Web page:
By Study and Also By Faith

An LDS (Mormon) blog representing a search for knowledge, understanding, and wisdom.

Saturday, September 20, 2008

From the Archives: "The Abundant Life"

In the May 2006 Ensign there is a talk by Elder Joseph B. Wirthlin titled "The Abundant Life." This is an inspiring, hopeful talk. I loved it!

Elder Wirthlin starts with the analogy of horse sold at auction. The horse was a leftover, old and spent. Nothing anyone would want. I won't spoil the story by recounting it here--follow the link and enjoy the full details. It ties in nicely with Elder Wirthlin's point, which is a discussion of "the hidden, untapped potential that lies within each of us."

I have had the opportunity to become acquainted with many wonderful people from many walks of life. I have known rich and poor, famous and modest, wise and otherwise.

Some were burdened with heavy sorrows; others radiated a confident inner peace. Some smoldered with unquenchable bitterness, while others glowed with irrepressible joy. Some appeared defeated, while others—in spite of adversity—overcame discouragement and despair.

I have heard some claim, perhaps only partly in jest, that the only happy people are those who simply don’t have a firm grasp of what is happening around them.

But I believe otherwise.

I have known many who walk in joy and radiate happiness.

I have known many who live lives of abundance.

And I believe I know why.

Today, I want to list a few of the characteristics that the happiest people I know have in common. They are qualities that can transform ordinary existence into a life of excitement and abundance.

The characteristics of these happy people are as follows, according to Elder Wirthlin:

  1. They drink deeply of living waters.
  2. They fill their hearts with love.
  3. They, with the help of their Heavenly Father, create a masterpiece of their lives.
Elder Wirthlin says:

Brothers and sisters, the abundant life does not come to us packaged and ready-made. It’s not something we can order and expect to find delivered with the afternoon mail. It does not come without hardship or sorrow.

It comes through faith, hope, and charity. And it comes to those who, in spite of hardship and sorrow, understand the words of one writer who said, “In the depth of winter, I finally learned that within me there lay an invincible summer.”

The abundant life isn’t something we arrive at. Rather, it is a magnificent journey that began long, long ages ago and will never, never end.

The abundant life, a life of joy and love and developed potential, is a life that our Heavenly Father wants for each of us. It is a life that we want for ourselves. Close your eyes and picture eternity. How do you want to spend that eternity? I think we would all say that we want happiness, joy, accomplishment, love, peace, and all good things. Elder Wirthlin's talk convinced me that it is possible to have an abundant life and to have it for all eternity. He describes how to reach this goal and says frankly it isn't easy. But it would be so very worth it, don't you think?

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Saturday, September 13, 2008

Thoughts and Things

Politics takes a large part of our attention these days. It's still almost 2 months until the election, but it seems as if the campaign has gone on forever. I trust that you are all reading and listening to a variety of sources and thinking about what kind of future you want for America. Your vote is important.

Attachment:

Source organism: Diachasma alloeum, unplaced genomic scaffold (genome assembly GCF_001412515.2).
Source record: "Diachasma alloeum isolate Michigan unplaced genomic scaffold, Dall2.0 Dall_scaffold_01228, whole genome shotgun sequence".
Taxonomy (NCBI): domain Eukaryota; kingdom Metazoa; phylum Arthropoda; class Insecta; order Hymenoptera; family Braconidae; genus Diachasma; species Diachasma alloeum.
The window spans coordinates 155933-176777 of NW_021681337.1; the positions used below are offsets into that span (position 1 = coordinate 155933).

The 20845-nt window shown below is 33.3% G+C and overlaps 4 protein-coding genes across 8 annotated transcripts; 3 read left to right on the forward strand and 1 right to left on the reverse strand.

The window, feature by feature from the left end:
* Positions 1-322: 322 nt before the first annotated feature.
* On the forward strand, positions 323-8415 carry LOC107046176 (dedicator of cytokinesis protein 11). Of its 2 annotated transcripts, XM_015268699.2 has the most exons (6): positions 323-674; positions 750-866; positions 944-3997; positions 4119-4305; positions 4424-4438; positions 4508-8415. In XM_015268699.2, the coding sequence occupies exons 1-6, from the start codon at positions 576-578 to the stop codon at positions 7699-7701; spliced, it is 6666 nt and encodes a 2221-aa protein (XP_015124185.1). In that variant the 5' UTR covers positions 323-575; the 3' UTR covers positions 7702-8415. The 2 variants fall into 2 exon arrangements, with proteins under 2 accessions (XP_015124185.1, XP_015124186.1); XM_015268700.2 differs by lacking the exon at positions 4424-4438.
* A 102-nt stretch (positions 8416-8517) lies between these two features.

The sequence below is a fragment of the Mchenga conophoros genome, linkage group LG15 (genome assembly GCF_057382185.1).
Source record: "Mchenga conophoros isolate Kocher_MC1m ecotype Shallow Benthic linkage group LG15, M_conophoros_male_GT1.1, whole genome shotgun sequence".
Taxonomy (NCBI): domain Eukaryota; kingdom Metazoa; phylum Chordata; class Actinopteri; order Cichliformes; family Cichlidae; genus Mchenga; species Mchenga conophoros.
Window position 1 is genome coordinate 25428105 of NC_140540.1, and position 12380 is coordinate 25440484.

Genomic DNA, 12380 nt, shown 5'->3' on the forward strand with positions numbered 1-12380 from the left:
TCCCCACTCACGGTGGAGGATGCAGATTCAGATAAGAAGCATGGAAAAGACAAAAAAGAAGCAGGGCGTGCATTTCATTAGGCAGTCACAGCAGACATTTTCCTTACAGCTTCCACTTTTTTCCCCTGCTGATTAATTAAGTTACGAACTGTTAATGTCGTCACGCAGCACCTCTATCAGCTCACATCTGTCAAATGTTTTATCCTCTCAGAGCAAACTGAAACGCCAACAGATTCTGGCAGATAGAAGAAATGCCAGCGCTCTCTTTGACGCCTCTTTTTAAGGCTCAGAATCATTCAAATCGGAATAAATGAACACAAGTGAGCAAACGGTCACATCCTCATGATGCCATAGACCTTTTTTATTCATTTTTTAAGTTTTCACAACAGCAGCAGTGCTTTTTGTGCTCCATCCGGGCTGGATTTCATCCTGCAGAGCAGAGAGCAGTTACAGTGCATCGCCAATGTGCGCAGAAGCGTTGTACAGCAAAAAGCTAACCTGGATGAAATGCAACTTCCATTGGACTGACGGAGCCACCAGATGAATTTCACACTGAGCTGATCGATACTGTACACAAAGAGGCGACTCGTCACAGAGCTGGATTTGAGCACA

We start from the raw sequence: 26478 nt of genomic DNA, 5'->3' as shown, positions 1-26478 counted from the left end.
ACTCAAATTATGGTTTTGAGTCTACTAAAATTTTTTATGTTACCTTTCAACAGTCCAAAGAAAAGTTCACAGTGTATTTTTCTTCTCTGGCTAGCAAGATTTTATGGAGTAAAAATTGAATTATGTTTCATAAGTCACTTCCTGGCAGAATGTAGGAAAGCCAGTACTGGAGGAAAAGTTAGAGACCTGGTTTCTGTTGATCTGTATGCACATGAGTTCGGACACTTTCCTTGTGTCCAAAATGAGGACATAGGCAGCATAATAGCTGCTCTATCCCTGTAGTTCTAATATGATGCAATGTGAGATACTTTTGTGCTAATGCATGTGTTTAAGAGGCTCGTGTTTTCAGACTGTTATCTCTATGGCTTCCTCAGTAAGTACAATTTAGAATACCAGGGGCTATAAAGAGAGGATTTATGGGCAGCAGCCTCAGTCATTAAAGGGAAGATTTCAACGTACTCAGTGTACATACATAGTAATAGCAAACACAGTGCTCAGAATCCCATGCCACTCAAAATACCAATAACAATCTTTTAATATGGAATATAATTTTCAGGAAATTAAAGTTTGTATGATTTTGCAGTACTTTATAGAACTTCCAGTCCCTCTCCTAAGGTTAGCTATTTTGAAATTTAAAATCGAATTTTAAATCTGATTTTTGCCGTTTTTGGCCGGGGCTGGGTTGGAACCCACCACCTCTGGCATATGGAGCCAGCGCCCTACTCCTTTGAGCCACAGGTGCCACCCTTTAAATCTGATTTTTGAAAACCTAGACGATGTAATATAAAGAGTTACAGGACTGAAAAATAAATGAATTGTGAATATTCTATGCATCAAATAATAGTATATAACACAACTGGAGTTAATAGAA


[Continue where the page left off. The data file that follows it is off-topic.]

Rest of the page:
Ike has hit Texas. TF, I hope you and your family are okay. I hope everyone is okay. It has to be tough to live near the Gulf coast during hurricane season.

The worst of summer's heat is past, thankfully. I'm not looking forward to winter, but I sure like autumn, when the temperatures are moderate and the leaves turn to marvelous colors. The only bad thing is the havoc fall pollen wreaks on my sinuses!

Genealogy is going well, if slowly. I have my four generations and some of the fifth. I am learning about the new Family Search, although I still have a lot to learn. I've been to some meetings, helped with a presentation to our ward, and am working through the lessons.

Life goes on.


Sunday, September 07, 2008

Is the Concept of Sin Passé?

I read an article this weekend titled "The Economic Problem of Sin" by Bruce Walker. (It's at American Thinker.) The author discusses the cost of sin in society and how much better a society is when it acknowledges sin and fights against it. He also discusses the way that society today dismisses the idea of sin as not relevant. It is a very good article and a thought-provoking one--good reading.

The article caused me to think about how the notion of sin has become passé in modern society. Everyone is afraid to call a sin a sin. They are afraid they'll offend someone, or they buy into the nonsense that morality and truth are relative rather than absolute.

We all sin in one way or another. No one is perfect. Is it not better, healthier, more healing to acknowledge when we have sinned so that we can repent and be made whole? Shouldn't we be honest about these things? I think so. Isn't God the One we should be worried about offending, rather than other people?

I am not advocating that we be condemning or unforgiving. After all, let he who is without sin cast the first stone. However, shouldn't parents teach their children what sin is and how to avoid it? Shouldn't children be taught to repent when they have sinned? Shouldn't parents believe that certain things are sins and avoid doing them, thereby setting an example for all around them?

What are your thoughts?

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